Taiwan has become the first Asian country to legalise same-sex marriage after the government voted in favour of a progressive bill.
The constitutional court initially ruled that all couples should have the legal right to marry in 2017 and gave the government a two-year deadline to make the necessary changes to the existing legislation.
The movement face a setback late last year when a public referendum voted to keep marriage as a union solely between a man and a woman. This forced the government to draw up a brand new law for same-sex marriage, rather than altering the one that was already in place.
Three potential bills have been debated since and the government’s bill has just been passed. It was considered the most progressive proposal, compared to two which were offered up by conservative groups. They both referred to ‘unions’ rather than ‘marriages’.
Couples will also receive limited adoption rights under the new ruling, which will come into effect once President Tsai Ing-wen passes it into law.
The Chief Co-ordinator of the Marriage Equality Coalition Taiwan, Jennifer Lu, said to the BBC: “I’m very surprised – but also very happy. It’s a very important moment in my life. However, it’s still not full marriage rights; we still need to fight for co-adoption rights, and we are not sure about foreigner and Taiwanese marriage, and also gender equality education.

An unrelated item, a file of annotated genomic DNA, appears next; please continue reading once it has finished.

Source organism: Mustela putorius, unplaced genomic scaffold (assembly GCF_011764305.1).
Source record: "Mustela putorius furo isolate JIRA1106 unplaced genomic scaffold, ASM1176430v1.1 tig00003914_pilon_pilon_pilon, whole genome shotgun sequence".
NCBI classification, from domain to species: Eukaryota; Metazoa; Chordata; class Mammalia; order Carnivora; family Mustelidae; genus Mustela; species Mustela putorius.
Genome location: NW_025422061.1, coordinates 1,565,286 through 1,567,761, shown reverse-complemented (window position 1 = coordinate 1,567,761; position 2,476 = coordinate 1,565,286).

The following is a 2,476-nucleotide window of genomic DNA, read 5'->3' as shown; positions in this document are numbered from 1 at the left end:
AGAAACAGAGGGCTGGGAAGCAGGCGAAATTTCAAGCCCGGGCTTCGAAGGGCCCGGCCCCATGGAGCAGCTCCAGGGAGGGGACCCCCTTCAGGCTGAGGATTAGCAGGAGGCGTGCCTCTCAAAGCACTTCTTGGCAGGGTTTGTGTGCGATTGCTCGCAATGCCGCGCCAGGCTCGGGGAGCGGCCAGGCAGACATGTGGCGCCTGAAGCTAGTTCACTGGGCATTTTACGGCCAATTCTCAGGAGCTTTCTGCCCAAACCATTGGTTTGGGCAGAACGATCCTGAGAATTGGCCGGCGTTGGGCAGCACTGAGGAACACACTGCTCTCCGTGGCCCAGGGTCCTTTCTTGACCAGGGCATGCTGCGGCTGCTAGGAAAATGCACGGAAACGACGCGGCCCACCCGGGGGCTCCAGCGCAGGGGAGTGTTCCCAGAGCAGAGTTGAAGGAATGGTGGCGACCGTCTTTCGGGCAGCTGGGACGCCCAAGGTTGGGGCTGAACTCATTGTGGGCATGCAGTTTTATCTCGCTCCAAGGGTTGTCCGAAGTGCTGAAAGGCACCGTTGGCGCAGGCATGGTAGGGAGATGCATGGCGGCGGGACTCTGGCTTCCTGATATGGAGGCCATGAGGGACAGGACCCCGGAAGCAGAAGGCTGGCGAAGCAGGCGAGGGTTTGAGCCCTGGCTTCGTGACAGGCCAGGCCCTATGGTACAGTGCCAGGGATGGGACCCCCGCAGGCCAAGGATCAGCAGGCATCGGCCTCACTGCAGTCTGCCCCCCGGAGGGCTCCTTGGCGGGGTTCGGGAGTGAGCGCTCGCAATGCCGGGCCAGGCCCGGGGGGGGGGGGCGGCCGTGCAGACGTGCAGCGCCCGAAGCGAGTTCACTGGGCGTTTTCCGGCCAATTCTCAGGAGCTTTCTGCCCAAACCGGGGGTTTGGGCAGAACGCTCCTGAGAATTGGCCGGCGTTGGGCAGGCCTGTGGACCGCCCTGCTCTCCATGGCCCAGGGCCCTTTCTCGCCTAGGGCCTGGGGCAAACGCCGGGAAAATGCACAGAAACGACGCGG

“It’s a very important moment, but we are going to keep on fighting. We are Taiwanese and we want this important value for our country, for our future.”
Some critics of the ruling have described it as the “death of democracy”, following the results of the previous referendum.
Elsewhere in Asia, Brunei was planning introduce death by stoning as a punishment for gay sex. However, this decision has been temporarily put on hold following global opposition.
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